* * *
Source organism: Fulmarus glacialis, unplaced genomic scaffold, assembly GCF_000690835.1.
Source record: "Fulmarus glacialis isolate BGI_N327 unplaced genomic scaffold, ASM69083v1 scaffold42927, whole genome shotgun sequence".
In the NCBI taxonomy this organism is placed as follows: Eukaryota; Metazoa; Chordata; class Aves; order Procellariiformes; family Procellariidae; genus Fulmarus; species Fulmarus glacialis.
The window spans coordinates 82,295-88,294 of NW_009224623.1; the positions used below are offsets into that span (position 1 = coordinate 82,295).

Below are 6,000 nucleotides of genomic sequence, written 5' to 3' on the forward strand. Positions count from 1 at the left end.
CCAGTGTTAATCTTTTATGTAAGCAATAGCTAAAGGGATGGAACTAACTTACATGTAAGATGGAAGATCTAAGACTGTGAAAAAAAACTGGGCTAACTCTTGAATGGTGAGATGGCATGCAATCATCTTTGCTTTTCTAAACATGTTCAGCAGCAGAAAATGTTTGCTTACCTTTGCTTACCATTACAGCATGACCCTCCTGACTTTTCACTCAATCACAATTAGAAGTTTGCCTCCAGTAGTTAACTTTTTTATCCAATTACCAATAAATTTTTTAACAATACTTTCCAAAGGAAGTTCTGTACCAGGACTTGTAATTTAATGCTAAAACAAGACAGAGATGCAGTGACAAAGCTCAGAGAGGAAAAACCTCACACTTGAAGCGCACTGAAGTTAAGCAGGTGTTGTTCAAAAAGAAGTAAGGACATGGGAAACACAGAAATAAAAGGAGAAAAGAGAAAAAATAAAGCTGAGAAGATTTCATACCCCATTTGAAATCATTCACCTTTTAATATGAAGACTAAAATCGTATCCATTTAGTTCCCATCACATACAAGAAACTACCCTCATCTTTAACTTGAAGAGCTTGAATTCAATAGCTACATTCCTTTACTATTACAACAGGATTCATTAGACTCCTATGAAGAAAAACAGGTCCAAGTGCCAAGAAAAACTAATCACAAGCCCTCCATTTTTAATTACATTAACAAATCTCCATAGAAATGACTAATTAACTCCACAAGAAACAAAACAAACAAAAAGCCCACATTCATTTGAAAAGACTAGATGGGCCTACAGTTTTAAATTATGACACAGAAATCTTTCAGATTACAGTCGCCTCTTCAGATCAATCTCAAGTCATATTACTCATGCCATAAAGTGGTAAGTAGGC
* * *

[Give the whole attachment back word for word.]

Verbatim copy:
Source organism: Fulmarus glacialis, unplaced genomic scaffold, assembly GCF_000690835.1.
Source record: "Fulmarus glacialis isolate BGI_N327 unplaced genomic scaffold, ASM69083v1 scaffold42927, whole genome shotgun sequence".
In the NCBI taxonomy this organism is placed as follows: Eukaryota; Metazoa; Chordata; class Aves; order Procellariiformes; family Procellariidae; genus Fulmarus; species Fulmarus glacialis.
The window spans coordinates 82,295-88,294 of NW_009224623.1; the positions used below are offsets into that span (position 1 = coordinate 82,295).

Below are 6,000 nucleotides of genomic sequence, written 5' to 3' on the forward strand. Positions count from 1 at the left end.
CCAGTGTTAATCTTTTATGTAAGCAATAGCTAAAGGGATGGAACTAACTTACATGTAAGATGGAAGATCTAAGACTGTGAAAAAAAACTGGGCTAACTCTTGAATGGTGAGATGGCATGCAATCATCTTTGCTTTTCTAAACATGTTCAGCAGCAGAAAATGTTTGCTTACCTTTGCTTACCATTACAGCATGACCCTCCTGACTTTTCACTCAATCACAATTAGAAGTTTGCCTCCAGTAGTTAACTTTTTTATCCAATTACCAATAAATTTTTTAACAATACTTTCCAAAGGAAGTTCTGTACCAGGACTTGTAATTTAATGCTAAAACAAGACAGAGATGCAGTGACAAAGCTCAGAGAGGAAAAACCTCACACTTGAAGCGCACTGAAGTTAAGCAGGTGTTGTTCAAAAAGAAGTAAGGACATGGGAAACACAGAAATAAAAGGAGAAAAGAGAAAAAATAAAGCTGAGAAGATTTCATACCCCATTTGAAATCATTCACCTTTTAATATGAAGACTAAAATCGTATCCATTTAGTTCCCATCACATACAAGAAACTACCCTCATCTTTAACTTGAAGAGCTTGAATTCAATAGCTACATTCCTTTACTATTACAACAGGATTCATTAGACTCCTATGAAGAAAAACAGGTCCAAGTGCCAAGAAAAACTAATCACAAGCCCTCCATTTTTAATTACATTAACAAATCTCCATAGAAATGACTAATTAACTCCACAAGAAACAAAACAAACAAAAAGCCCACATTCATTTGAAAAGACTAGATGGGCCTACAGTTTTAAATTATGACACAGAAATCTTTCAGATTACAGTCGCCTCTTCAGATCAATCTCAAGTCATATTACTCATGCCATAAAGTGGTAAGTAGGC